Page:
Supporters of Donald Trump at a campaign rally in Phoenix, Arizona, August 2, 2016.
etymology / power

Forgotten Men

The long road from FDR to Trump.
In his Pensacola, Florida, speech endorsing Roy Moore last Friday, Donald Trump addressed the “forgotten men and women of this country.” This was not the first time that Trump has spoken of the forgotten many. He made mention of them in his election victory speech and then again at his inauguration. “You will never be ignored again,” he announced. At a rally in West Virginia, he went one step further, saying, “Your dreams are my dreams, your hopes are my hopes, and your future is what I’m fighting for each and every day.” Time and time again, Trump has asserted an unlikely identification with the “ignored,” claiming that he not only understands their feelings but also shares them. But who are the forgotten, and why does Trump keep returning to them?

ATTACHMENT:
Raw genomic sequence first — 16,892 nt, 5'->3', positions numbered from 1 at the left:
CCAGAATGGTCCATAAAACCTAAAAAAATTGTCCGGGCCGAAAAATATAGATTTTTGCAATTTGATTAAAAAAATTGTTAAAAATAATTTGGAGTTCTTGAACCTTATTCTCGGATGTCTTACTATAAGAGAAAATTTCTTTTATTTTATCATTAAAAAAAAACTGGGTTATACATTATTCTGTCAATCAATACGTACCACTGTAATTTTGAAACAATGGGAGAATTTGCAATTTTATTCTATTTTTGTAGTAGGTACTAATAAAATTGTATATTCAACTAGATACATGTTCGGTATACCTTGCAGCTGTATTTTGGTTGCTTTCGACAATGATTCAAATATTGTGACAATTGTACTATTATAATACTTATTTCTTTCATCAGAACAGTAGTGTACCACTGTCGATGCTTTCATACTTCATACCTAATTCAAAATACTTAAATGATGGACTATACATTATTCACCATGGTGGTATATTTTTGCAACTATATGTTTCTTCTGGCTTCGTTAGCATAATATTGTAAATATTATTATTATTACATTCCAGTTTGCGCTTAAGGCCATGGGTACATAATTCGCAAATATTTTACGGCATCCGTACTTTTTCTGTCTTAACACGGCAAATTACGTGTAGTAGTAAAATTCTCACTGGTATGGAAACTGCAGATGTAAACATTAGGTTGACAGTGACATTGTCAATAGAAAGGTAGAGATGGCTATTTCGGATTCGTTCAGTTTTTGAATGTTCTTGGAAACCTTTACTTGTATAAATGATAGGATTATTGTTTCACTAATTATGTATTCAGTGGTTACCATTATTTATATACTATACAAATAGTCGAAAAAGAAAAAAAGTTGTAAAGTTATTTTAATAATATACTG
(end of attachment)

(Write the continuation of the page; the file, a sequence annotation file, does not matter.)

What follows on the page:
History helps answer this question. As a formulation, the idea of the nation’s “forgotten men and women” was first made famous by Franklin D. Roosevelt in a presidential campaign radio address in 1932. But Roosevelt’s forgotten men and women were fundamentally different from those invoked by Trump and served an entirely different purpose. By tracing how the phrase has changed meaning between then and now, we can understand how Roosevelt’s vision was subverted by the inverted populism that the current president has mastered, but which has been in circulation since the New Deal.

In his April 1932 speech, Roosevelt referred to “the forgotten man at the bottom of the economic pyramid,” proclaiming the need to rebuild the economy by working “from the bottom up and not from the top down.”
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